Education, like democracy, the free market, freedom of the press, and “universal human rights,” is one of those topics whose virtue is seen as self-evident. So is the superiority of the industrially advanced countries in catching up with them. As a result, any package that arrives with one of these magical labels automatically qualifies for the “green channel” at our ports of entry. No questions asked. This uncritical acceptance has severely paralyzed our discussion of all these vital topics. For example, in education, most of our discussions center around literacy statistics and the need to have so many graduates, masters, doctoral students, and so many professionals — engineers, doctors, etc. — in a given country based on the standards in the advanced industrial countries. The central question of the curriculum, and even more so the fundamental question of the purpose of education, usually do not attract our attention; they have already been decided by the “advanced” countries for us and our task is only to follow in their footsteps to reach their level of progress.
Indeed they have. In the “first” world, education has become an extension of the capitalist system. Its aim is to provide skilled workforce for its manufacturing machinery and eager consumers for its products. Stated in a more refined form, the purpose of education is to provide for the economic prosperity of a country. Similarly, on a personal level, the purpose of education today is to be able to earn a respectable living.
While making a halal living and providing for a country’s economic well-being are certainly important Islamic goals, linking education to financial goals is extremely unfortunate. Transform learning centers into mere vocational centers in their perspective and spirit. It degrades education and through it society.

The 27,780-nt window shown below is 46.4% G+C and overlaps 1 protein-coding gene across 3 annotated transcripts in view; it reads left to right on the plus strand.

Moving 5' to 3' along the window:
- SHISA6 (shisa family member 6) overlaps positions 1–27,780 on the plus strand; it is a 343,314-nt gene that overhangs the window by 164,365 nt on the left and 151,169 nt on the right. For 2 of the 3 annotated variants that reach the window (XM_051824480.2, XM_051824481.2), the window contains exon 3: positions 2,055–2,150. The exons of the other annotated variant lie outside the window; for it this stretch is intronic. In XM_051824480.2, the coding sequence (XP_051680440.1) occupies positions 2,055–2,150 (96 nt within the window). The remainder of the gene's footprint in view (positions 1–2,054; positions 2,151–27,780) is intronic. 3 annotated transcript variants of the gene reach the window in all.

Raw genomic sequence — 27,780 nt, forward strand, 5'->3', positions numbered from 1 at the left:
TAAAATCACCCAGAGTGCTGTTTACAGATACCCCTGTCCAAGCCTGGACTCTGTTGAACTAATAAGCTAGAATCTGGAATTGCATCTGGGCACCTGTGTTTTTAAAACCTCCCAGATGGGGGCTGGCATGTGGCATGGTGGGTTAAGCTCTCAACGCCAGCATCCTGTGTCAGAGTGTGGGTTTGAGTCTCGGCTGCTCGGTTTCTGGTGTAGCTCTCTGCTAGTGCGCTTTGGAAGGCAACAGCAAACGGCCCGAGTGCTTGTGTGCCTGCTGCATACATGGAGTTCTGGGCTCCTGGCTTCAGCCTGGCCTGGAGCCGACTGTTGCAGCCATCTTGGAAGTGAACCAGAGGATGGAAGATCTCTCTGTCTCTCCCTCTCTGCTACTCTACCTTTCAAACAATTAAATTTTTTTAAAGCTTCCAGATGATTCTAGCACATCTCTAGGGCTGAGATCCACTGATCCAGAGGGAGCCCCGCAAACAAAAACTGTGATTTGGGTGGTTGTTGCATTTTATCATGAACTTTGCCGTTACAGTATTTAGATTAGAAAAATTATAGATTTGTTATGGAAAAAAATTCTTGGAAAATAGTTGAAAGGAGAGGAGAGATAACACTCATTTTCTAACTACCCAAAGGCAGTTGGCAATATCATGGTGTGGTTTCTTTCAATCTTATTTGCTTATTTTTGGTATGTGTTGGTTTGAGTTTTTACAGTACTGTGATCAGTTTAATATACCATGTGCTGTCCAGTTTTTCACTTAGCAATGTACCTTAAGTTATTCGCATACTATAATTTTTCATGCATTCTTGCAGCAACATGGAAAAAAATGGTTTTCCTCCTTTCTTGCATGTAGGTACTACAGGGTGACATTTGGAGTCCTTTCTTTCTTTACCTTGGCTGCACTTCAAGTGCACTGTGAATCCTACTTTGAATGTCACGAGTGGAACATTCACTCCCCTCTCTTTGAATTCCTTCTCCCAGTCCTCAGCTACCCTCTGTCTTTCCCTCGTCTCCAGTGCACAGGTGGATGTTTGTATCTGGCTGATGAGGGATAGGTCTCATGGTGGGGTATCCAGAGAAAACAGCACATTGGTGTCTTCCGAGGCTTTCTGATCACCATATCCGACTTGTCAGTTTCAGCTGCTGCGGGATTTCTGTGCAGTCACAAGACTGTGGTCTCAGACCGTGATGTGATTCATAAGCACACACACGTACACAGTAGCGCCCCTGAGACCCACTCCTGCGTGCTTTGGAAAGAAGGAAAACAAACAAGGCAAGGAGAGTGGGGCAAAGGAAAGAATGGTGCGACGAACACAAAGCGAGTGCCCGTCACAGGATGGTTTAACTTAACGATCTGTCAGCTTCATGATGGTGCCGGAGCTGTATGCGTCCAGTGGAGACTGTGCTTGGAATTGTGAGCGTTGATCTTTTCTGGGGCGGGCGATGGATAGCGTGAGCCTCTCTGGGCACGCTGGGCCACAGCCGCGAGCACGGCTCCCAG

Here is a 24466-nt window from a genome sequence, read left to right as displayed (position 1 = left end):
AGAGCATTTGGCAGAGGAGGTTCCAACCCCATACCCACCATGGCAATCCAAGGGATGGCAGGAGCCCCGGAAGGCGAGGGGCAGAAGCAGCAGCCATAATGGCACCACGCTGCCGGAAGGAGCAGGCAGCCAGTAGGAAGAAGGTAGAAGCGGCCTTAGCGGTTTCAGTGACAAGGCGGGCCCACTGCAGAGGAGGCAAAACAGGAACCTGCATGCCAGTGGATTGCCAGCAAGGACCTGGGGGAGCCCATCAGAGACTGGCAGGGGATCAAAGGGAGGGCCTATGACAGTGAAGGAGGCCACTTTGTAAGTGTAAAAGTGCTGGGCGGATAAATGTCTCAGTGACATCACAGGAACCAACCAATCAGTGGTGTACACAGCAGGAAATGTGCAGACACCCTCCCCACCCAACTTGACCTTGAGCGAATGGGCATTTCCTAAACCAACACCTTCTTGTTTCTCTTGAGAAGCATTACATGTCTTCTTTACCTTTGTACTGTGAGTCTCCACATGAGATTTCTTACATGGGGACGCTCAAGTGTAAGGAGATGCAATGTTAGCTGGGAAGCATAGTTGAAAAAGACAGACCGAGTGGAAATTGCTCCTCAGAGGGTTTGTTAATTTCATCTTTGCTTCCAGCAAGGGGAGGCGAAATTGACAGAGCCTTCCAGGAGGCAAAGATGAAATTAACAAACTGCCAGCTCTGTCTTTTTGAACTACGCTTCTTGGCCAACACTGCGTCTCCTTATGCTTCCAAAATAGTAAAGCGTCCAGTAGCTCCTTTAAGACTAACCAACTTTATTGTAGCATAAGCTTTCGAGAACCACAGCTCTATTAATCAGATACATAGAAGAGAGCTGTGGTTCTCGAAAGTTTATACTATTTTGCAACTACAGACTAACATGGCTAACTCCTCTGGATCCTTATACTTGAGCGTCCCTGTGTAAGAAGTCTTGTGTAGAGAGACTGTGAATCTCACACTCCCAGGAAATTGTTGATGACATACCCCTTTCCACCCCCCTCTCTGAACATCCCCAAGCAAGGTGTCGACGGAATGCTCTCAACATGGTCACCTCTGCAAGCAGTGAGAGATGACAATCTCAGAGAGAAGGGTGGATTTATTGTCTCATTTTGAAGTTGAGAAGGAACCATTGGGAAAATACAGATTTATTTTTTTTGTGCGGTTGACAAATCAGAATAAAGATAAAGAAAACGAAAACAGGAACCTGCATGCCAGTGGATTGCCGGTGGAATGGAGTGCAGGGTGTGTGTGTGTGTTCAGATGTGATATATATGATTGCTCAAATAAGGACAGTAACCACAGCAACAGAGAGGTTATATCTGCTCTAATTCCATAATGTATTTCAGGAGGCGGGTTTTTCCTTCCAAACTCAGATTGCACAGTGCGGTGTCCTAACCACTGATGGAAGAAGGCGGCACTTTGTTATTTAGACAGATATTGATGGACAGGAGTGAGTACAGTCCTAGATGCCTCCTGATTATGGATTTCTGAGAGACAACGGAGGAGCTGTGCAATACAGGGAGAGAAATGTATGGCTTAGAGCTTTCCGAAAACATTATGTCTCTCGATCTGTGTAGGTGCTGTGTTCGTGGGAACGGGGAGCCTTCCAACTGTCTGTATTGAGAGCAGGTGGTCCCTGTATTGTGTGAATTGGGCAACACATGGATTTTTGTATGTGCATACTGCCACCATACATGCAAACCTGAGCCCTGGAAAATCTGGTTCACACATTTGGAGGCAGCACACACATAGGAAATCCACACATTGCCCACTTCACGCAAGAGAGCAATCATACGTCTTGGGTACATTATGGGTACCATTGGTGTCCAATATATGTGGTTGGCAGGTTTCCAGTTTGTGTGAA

To bring home the vital but forgotten role of education, we must remember that there is a fundamental difference between humans and animals. Instincts and physical needs alone can bring ants, bees, or herds of animals together to live in a fully functioning animal society. Humans don’t work that way. They are not forced by nature to follow only those paths which are necessary for the harmonious functioning of their society. If they are to form a viable and thriving society, they must choose to do so. What drives this choice is the sharing of common goals, beliefs, values and perspectives on life. Without a common framework binding its members, a human society cannot continue to exist; it will disintegrate and be absorbed by other companies. Furthermore, society must ensure that the common ground continues to hold up from generation to generation. This is the true purpose of education. A society’s education system produces the citizens and leaders necessary for that society to function well, now and in the future. His state of health or disease translates directly into the health or disease of the society he is to serve.